To Game or Not to Game? The Best Ways to Use Games for Learning

So, you think you want to use a game to help people learn. You’ve got the “what,” but do you know the “why” and the “how?”

There are many reasons to use games for learning… and also times when you’d be better off picking a different interactive learning experience. The best way to figure out whether or not to create a learning game, and to get the project started, is to ask the right questions. Karl Kapp has two short but sweet blog posts with questions you should ask before creating a learning game. Read part 1 here and part 2 here.


When mapping out a learning game design project, you need to determine the instructional objectives… and how the gameplay will serve those objectives. You’ll identify demonstrable tasks that can be completed through the game, and you’ll also decide whether or not a game can mimic the context where learners really need to apply the skills. I could go on, but Karl covers all of these in his posts.

Once you’ve decided that yes, you want to use a learning game, you have to decide whether it will be the primary learning activity or a reinforcement tool. This decision will influence the game’s content, design, and your internal promotion strategy. Yes… you should promote your game internally to get people to play.

Using a game as the Primary Learning Method

Games are most useful as the primary learning method when the content is highly immersive. Context is vital to learning, and a game that mimics the situation where learners will have to recall information or complete a task will aid in retention and performance.

We took this approach when creating A Paycheck Away, a board game that simulates the problem of systemic homelessness. Players play as a profile of a real homeless family and must make realistic decisions to try and get out of homelessness. While the game is a tabletop board game, the situations are realistic and spark real emotions. An issue like homelessness simply must be taught in an immersive experience like this that gives context to the problem. A quiz-style game teaching facts about homelessness simply wouldn’t cut it.

A Paycheck Away - Game as Primary Learning Method

A Paycheck Away game board

Conversely, a gameplay experience that is closely linked to how people learn best can also be useful as the primary learning method. Our Knowledge Guru® game engine is designed to utilized the principles of spaced learning, immediate feedback, and repetition to maximize retention of new information. When players play the quiz-style game as a primary learning method, they learn the information by getting questions wrong, reading the feedback explaining their misstep, and trying again.

Knowledge Guru game as primary learning method

Players learn from the immediate feedback in Knowledge Guru

Using a Game for Reinforcement

Games are also great for reinforcing the learning that happens through an eLearning course or instructor-led session. After people complete the regular training, you can simply send them the link to play a game or invite them to a face-to-face session. The key with using a game for reinforcement is to promote it well and remind players consistently that they should come back and play.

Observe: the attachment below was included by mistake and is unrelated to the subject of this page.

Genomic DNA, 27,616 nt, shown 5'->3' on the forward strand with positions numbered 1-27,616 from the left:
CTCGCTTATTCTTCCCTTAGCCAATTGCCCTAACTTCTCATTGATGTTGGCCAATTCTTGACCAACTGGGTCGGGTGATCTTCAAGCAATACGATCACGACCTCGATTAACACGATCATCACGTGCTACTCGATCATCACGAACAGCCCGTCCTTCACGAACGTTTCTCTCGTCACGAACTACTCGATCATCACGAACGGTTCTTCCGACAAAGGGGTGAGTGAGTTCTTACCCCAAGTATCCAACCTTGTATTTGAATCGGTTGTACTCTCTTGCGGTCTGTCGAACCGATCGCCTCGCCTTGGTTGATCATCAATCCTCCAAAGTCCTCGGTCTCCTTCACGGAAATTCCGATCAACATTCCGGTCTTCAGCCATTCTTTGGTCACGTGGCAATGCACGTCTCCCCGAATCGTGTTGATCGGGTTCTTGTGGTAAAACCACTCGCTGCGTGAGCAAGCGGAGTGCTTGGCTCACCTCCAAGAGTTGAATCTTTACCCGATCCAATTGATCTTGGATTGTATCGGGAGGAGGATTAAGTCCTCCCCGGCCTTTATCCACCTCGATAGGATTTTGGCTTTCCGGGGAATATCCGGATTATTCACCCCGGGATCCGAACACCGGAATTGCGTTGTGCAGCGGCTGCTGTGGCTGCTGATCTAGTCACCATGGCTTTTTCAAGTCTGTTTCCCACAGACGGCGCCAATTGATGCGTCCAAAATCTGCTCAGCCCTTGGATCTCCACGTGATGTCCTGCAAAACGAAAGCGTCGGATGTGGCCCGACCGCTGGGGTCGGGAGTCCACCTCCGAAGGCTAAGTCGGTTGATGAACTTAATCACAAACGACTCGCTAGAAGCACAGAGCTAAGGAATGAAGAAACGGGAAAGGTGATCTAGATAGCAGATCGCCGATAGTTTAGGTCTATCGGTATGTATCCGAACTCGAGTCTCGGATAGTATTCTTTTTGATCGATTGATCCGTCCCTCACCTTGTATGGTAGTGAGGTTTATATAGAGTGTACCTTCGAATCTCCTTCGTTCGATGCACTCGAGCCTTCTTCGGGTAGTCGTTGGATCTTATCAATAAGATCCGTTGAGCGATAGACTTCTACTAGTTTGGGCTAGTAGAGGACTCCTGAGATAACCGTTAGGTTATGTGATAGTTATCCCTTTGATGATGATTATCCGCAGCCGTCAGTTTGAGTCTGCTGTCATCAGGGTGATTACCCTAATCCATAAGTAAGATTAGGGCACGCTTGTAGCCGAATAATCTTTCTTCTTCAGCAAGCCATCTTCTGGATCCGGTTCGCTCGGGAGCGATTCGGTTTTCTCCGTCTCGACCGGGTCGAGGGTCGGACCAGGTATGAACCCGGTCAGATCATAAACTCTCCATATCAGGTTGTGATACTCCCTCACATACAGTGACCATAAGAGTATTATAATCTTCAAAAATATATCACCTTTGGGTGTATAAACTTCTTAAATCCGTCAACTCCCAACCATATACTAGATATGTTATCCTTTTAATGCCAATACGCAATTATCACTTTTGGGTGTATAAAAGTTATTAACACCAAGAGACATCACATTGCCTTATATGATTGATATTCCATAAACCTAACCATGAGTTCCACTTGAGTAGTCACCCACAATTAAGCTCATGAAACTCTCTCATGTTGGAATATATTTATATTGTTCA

ExactTarget, a digital marketing company, used Knowledge Guru to help employees prepare for a product launch. Since they are a marketing company, they did exceptionally well at promoting the game internally, and saw a high rate of participation as a result.

Take a look at some of the emails and advertisements ExactTarget used to position their game as a reinforcement activitiy:

Internal Advertisement of Learning Games for Reinforcement

Example of a banner ad displayed to employees

Email messages that include a link to play the game are also very effective.Send internal emails to encourage game play for reinforcement

Games are Fun… Which Makes Participation Easier

“Fun” can be pretty intangible, so business types sometimes shy away from citing it as a goal for training. We’ve seen that the “fun” factor of games is a big motivator for getting players to come back and reinforce skills and knowledge. Even giving a basic game eye-catching graphics, a narrative, and a sense of purpose goes a long way.

We use a pre-game narrative to set the stage for Knowledge Guru games. The first page is pictured below with our soon-to-be released Business Theme Package.

Fun, story-driven nature of games can make people want to complete reinforcement

Whether you decide to use games as the primary learning method or as reinforcement, asking the right questions up-front and designing it with “fun” in mind will help set you up for success.

Learning Game Design and Gamification Professional Development Opportunities

Did you know the best way to design a digital game is to start with a paper prototype?

Or that the ADDIE model for designing learning solutions doesn’t work so well with games? You should use an agile approach instead.

Here’s one for the Directors and Managers reading this: did you know that your Learning Designers may not have the skill set to start designing effective instructional games, even if they are great at creating eLearning and ILT? corporate learning games - playtesting

Getting Started in Learning Game Design

We’ve said it before and I’m sure we’ll say it again: game design is a unique skill set. Creating instructional games, where the game mechanics actively encourage and support learning, is not a skill that comes overnight. If you want your instructional games to do more than award points and badges, you’re going to have to study game design… and invest some time (and maybe money) in professional development. If you try to design a learning game without proper study and practice, you’re vulnerable to a few common mistakes:

  • Game mechanics that fail to support, or even detract, from the learning: Sharon Boller referenced an early mechanic of timed responses we tested with Knowledge Guru in a recent blog post; since the goal of Knowledge Guru is not to answer questions quickly but to answer them correctly, adding a timed element into the game took away from the learning and stressed players out.
  • Games that are too simple: Players will get bored quickly if a game is too linear. The design of a “Click Next” course is not going to translate well to an instructional game.
  • Games that rely on blind luck: In a learning game, the decisions a player makes should directly affect their success in a game. The players should not feel their success hinges on a random drawing or roll of the dice.
It takes practice to avoid making mistakes like these… but your investment of time and focus will pay off. Experienced designers eventually learn how to link game mechanics to the desired learning experience. That’s when games really show their value for learning.